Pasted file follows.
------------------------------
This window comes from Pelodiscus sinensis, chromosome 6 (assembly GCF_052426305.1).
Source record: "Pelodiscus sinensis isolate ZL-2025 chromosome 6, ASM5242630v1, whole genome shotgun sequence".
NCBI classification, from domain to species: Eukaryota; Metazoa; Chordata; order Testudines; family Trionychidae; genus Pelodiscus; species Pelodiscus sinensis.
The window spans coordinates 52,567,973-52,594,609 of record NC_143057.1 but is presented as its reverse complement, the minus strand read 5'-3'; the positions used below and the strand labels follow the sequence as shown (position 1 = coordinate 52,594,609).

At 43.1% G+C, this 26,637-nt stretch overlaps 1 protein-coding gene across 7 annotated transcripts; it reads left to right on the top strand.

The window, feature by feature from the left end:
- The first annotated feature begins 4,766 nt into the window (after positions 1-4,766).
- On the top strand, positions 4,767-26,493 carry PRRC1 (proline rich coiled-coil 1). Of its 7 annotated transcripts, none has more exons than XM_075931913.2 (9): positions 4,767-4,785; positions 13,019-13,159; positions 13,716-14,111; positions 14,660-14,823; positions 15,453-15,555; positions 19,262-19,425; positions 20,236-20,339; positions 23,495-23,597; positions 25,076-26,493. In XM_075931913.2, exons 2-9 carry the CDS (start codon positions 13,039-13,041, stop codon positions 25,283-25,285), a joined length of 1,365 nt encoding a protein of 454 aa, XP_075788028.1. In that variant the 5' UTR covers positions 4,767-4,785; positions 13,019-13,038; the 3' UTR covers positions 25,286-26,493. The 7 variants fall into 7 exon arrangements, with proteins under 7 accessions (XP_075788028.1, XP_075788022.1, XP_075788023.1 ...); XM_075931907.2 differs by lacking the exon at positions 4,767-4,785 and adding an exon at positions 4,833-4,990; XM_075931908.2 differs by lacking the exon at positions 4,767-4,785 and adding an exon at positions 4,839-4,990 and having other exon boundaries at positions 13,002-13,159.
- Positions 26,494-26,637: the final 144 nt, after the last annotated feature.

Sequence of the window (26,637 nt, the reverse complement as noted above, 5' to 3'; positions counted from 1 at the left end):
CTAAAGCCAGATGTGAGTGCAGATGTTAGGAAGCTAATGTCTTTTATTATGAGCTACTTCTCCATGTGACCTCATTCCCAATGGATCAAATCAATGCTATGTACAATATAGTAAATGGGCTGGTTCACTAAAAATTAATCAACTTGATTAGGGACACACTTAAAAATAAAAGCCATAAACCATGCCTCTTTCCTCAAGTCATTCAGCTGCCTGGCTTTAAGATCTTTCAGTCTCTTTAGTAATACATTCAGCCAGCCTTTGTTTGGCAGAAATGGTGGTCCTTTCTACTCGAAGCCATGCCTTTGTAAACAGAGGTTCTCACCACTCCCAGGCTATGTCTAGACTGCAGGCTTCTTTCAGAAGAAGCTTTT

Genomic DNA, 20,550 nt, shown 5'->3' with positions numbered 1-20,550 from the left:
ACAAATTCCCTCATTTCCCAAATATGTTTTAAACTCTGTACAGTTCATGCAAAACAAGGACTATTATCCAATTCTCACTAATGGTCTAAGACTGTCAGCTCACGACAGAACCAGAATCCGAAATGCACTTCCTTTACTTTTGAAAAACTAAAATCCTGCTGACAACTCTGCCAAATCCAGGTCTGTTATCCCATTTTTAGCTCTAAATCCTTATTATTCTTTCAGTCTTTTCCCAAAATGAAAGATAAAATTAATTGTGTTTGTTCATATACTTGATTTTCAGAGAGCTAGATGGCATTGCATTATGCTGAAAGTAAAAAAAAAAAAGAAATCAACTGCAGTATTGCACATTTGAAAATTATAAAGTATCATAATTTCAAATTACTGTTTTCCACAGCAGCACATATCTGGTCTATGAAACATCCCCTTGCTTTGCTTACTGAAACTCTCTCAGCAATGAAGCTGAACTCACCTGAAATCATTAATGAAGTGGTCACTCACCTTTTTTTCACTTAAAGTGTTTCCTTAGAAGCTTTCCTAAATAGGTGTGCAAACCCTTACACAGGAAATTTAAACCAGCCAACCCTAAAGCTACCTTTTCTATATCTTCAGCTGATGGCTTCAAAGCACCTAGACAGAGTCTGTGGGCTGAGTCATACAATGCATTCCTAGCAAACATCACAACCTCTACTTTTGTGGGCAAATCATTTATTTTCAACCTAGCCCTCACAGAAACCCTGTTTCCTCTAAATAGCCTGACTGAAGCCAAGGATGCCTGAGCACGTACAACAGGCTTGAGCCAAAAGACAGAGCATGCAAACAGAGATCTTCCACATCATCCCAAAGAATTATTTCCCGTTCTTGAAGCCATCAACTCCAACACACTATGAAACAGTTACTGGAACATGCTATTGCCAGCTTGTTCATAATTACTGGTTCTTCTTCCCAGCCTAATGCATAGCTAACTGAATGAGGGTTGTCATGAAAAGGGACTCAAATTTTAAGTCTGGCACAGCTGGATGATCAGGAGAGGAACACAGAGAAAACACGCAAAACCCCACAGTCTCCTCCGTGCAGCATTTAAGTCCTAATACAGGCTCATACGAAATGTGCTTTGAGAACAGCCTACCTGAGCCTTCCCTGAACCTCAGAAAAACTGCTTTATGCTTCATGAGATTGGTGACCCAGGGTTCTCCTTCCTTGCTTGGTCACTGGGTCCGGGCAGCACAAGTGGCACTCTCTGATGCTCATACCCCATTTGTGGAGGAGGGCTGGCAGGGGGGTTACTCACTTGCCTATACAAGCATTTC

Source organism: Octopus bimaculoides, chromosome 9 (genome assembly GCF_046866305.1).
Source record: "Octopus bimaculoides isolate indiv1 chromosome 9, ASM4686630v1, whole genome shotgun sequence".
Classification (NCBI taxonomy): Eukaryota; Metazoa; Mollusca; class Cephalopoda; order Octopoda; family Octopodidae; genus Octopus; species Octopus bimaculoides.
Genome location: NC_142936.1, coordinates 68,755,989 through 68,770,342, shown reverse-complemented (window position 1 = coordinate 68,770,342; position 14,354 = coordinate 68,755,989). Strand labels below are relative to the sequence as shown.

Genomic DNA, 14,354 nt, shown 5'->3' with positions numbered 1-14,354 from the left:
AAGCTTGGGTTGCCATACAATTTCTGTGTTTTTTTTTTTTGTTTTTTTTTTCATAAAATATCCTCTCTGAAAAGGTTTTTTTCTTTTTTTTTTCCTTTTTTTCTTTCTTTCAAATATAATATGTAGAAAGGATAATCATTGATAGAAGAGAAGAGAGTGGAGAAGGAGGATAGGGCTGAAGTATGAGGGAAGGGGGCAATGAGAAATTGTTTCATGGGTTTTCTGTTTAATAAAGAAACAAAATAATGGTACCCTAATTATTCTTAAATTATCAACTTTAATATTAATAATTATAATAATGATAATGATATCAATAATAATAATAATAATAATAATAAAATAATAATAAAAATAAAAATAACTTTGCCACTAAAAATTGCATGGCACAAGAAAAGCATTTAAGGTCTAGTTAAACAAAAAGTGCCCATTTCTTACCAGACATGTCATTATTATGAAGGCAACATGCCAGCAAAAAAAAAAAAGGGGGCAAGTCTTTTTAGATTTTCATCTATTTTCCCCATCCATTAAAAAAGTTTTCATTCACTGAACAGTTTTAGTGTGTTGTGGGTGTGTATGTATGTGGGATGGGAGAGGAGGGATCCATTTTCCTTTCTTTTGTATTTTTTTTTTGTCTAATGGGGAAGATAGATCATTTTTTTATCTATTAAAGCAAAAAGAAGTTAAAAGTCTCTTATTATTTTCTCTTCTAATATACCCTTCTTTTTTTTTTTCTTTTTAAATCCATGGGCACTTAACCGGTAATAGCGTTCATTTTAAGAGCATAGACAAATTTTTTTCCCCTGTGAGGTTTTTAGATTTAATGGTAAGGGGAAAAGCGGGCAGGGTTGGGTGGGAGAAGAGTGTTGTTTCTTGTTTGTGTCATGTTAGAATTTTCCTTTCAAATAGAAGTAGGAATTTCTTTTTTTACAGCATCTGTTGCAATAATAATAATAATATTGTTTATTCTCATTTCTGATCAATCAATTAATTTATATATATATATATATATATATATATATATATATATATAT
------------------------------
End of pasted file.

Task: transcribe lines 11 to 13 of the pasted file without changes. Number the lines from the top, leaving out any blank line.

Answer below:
CTAAAGCCAGATGTGAGTGCAGATGTTAGGAAGCTAATGTCTTTTATTATGAGCTACTTCTCCATGTGACCTCATTCCCAATGGATCAAATCAATGCTATGTACAATATAGTAAATGGGCTGGTTCACTAAAAATTAATCAACTTGATTAGGGACACACTTAAAAATAAAAGCCATAAACCATGCCTCTTTCCTCAAGTCATTCAGCTGCCTGGCTTTAAGATCTTTCAGTCTCTTTAGTAATACATTCAGCCAGCCTTTGTTTGGCAGAAATGGTGGTCCTTTCTACTCGAAGCCATGCCTTTGTAAACAGAGGTTCTCACCACTCCCAGGCTATGTCTAGACTGCAGGCTTCTTTCAGAAGAAGCTTTT

Genomic DNA, 20,550 nt, shown 5'->3' with positions numbered 1-20,550 from the left:
ACAAATTCCCTCATTTCCCAAATATGTTTTAAACTCTGTACAGTTCATGCAAAACAAGGACTATTATCCAATTCTCACTAATGGTCTAAGACTGTCAGCTCACGACAGAACCAGAATCCGAAATGCACTTCCTTTACTTTTGAAAAACTAAAATCCTGCTGACAACTCTGCCAAATCCAGGTCTGTTATCCCATTTTTAGCTCTAAATCCTTATTATTCTTTCAGTCTTTTCCCAAAATGAAAGATAAAATTAATTGTGTTTGTTCATATACTTGATTTTCAGAGAGCTAGATGGCATTGCATTATGCTGAAAGTAAAAAAAAAAAAGAAATCAACTGCAGTATTGCACATTTGAAAATTATAAAGTATCATAATTTCAAATTACTGTTTTCCACAGCAGCACATATCTGGTCTATGAAACATCCCCTTGCTTTGCTTACTGAAACTCTCTCAGCAATGAAGCTGAACTCACCTGAAATCATTAATGAAGTGGTCACTCACCTTTTTTTCACTTAAAGTGTTTCCTTAGAAGCTTTCCTAAATAGGTGTGCAAACCCTTACACAGGAAATTTAAACCAGCCAACCCTAAAGCTACCTTTTCTATATCTTCAGCTGATGGCTTCAAAGCACCTAGACAGAGTCTGTGGGCTGAGTCATACAATGCATTCCTAGCAAACATCACAACCTCTACTTTTGTGGGCAAATCATTTATTTTCAACCTAGCCCTCACAGAAACCCTGTTTCCTCTAAATAGCCTGACTGAAGCCAAGGATGCCTGAGCACGTACAACAGGCTTGAGCCAAAAGACAGAGCATGCAAACAGAGATCTTCCACATCATCCCAAAGAATTATTTCCCGTTCTTGAAGCCATCAACTCCAACACACTATGAAACAGTTACTGGAACATGCTATTGCCAGCTTGTTCATAATTACTGGTTCTTCTTCCCAGCCTAATGCATAGCTAACTGAATGAGGGTTGTCATGAAAAGGGACTCAAATTTTAAGTCTGGCACAGCTGGATGATCAGGAGAGGAACACAGAGAAAACACGCAAAACCCCACAGTCTCCTCCGTGCAGCATTTAAGTCCTAATACAGGCTCATACGAAATGTGCTTTGAGAACAGCCTACCTGAGCCTTCCCTGAACCTCAGAAAAACTGCTTTATGCTTCATGAGATTGGTGACCCAGGGTTCTCCTTCCTTGCTTGGTCACTGGGTCCGGGCAGCACAAGTGGCACTCTCTGATGCTCATACCCCATTTGTGGAGGAGGGCTGGCAGGGGGGTTACTCACTTGCCTATACAAGCATTTC